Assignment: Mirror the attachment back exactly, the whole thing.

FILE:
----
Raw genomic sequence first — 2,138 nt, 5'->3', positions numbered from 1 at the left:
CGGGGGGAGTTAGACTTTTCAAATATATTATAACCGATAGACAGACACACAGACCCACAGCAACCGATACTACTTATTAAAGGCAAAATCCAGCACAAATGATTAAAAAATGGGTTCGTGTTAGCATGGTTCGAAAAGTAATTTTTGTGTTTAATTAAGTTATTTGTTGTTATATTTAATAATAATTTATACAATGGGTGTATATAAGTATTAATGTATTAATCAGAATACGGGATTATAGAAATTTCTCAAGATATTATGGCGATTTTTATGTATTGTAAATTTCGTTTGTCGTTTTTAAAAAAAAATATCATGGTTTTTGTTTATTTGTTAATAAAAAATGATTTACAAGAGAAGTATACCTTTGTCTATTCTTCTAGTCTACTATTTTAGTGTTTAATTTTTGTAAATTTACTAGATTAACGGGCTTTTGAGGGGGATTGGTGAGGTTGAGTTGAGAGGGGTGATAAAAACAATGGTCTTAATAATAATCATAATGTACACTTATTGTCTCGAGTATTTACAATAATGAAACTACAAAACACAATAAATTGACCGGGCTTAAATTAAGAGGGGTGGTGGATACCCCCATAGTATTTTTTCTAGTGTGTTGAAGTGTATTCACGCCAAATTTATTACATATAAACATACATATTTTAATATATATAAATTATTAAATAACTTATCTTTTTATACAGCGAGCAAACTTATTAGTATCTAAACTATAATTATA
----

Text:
Raw genomic sequence first — 2,138 nt, 5'->3', positions numbered from 1 at the left:
CGGGGGGAGTTAGACTTTTCAAATATATTATAACCGATAGACAGACACACAGACCCACAGCAACCGATACTACTTATTAAAGGCAAAATCCAGCACAAATGATTAAAAAATGGGTTCGTGTTAGCATGGTTCGAAAAGTAATTTTTGTGTTTAATTAAGTTATTTGTTGTTATATTTAATAATAATTTATACAATGGGTGTATATAAGTATTAATGTATTAATCAGAATACGGGATTATAGAAATTTCTCAAGATATTATGGCGATTTTTATGTATTGTAAATTTCGTTTGTCGTTTTTAAAAAAAAATATCATGGTTTTTGTTTATTTGTTAATAAAAAATGATTTACAAGAGAAGTATACCTTTGTCTATTCTTCTAGTCTACTATTTTAGTGTTTAATTTTTGTAAATTTACTAGATTAACGGGCTTTTGAGGGGGATTGGTGAGGTTGAGTTGAGAGGGGTGATAAAAACAATGGTCTTAATAATAATCATAATGTACACTTATTGTCTCGAGTATTTACAATAATGAAACTACAAAACACAATAAATTGACCGGGCTTAAATTAAGAGGGGTGGTGGATACCCCCATAGTATTTTTTCTAGTGTGTTGAAGTGTATTCACGCCAAATTTATTACATATAAACATACATATTTTAATATATATAAATTATTAAATAACTTATCTTTTTATACAGCGAGCAAACTTATTAGTATCTAAACTATAATTATA